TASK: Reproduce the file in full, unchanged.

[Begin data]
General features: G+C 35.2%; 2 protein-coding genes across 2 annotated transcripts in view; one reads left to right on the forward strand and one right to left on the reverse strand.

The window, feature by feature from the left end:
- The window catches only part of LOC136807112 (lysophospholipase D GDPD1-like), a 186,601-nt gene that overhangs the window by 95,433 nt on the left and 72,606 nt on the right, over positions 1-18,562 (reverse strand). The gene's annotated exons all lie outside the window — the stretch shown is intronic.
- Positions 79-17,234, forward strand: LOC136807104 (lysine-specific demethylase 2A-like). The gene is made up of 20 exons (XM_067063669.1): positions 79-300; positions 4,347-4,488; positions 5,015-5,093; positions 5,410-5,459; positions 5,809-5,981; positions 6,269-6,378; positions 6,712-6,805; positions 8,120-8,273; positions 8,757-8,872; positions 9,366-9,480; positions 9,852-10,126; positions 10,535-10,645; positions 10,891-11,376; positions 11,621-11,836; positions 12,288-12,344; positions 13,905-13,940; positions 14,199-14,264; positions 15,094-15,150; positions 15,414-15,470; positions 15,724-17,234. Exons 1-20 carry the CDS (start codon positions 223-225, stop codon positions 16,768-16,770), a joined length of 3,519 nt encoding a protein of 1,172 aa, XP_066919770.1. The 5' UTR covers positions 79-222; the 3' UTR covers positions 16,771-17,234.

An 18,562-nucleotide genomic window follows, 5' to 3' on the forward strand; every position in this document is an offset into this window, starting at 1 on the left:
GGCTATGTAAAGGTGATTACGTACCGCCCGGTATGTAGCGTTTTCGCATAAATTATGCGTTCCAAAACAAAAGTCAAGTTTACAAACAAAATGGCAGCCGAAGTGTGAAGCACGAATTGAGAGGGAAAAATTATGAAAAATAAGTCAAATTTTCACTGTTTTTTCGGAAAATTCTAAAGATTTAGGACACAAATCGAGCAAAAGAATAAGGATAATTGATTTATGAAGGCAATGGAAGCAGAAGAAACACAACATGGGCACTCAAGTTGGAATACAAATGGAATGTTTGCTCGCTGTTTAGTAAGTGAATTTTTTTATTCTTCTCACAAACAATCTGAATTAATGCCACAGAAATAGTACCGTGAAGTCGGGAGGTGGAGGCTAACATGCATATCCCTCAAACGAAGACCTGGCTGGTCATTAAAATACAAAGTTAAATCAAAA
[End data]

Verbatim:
General features: G+C 35.2%; 2 protein-coding genes across 2 annotated transcripts in view; one reads left to right on the forward strand and one right to left on the reverse strand.

The window, feature by feature from the left end:
- The window catches only part of LOC136807112 (lysophospholipase D GDPD1-like), a 186,601-nt gene that overhangs the window by 95,433 nt on the left and 72,606 nt on the right, over positions 1-18,562 (reverse strand). The gene's annotated exons all lie outside the window — the stretch shown is intronic.
- Positions 79-17,234, forward strand: LOC136807104 (lysine-specific demethylase 2A-like). The gene is made up of 20 exons (XM_067063669.1): positions 79-300; positions 4,347-4,488; positions 5,015-5,093; positions 5,410-5,459; positions 5,809-5,981; positions 6,269-6,378; positions 6,712-6,805; positions 8,120-8,273; positions 8,757-8,872; positions 9,366-9,480; positions 9,852-10,126; positions 10,535-10,645; positions 10,891-11,376; positions 11,621-11,836; positions 12,288-12,344; positions 13,905-13,940; positions 14,199-14,264; positions 15,094-15,150; positions 15,414-15,470; positions 15,724-17,234. Exons 1-20 carry the CDS (start codon positions 223-225, stop codon positions 16,768-16,770), a joined length of 3,519 nt encoding a protein of 1,172 aa, XP_066919770.1. The 5' UTR covers positions 79-222; the 3' UTR covers positions 16,771-17,234.

An 18,562-nucleotide genomic window follows, 5' to 3' on the forward strand; every position in this document is an offset into this window, starting at 1 on the left:
GGCTATGTAAAGGTGATTACGTACCGCCCGGTATGTAGCGTTTTCGCATAAATTATGCGTTCCAAAACAAAAGTCAAGTTTACAAACAAAATGGCAGCCGAAGTGTGAAGCACGAATTGAGAGGGAAAAATTATGAAAAATAAGTCAAATTTTCACTGTTTTTTCGGAAAATTCTAAAGATTTAGGACACAAATCGAGCAAAAGAATAAGGATAATTGATTTATGAAGGCAATGGAAGCAGAAGAAACACAACATGGGCACTCAAGTTGGAATACAAATGGAATGTTTGCTCGCTGTTTAGTAAGTGAATTTTTTTATTCTTCTCACAAACAATCTGAATTAATGCCACAGAAATAGTACCGTGAAGTCGGGAGGTGGAGGCTAACATGCATATCCCTCAAACGAAGACCTGGCTGGTCATTAAAATACAAAGTTAAATCAAAA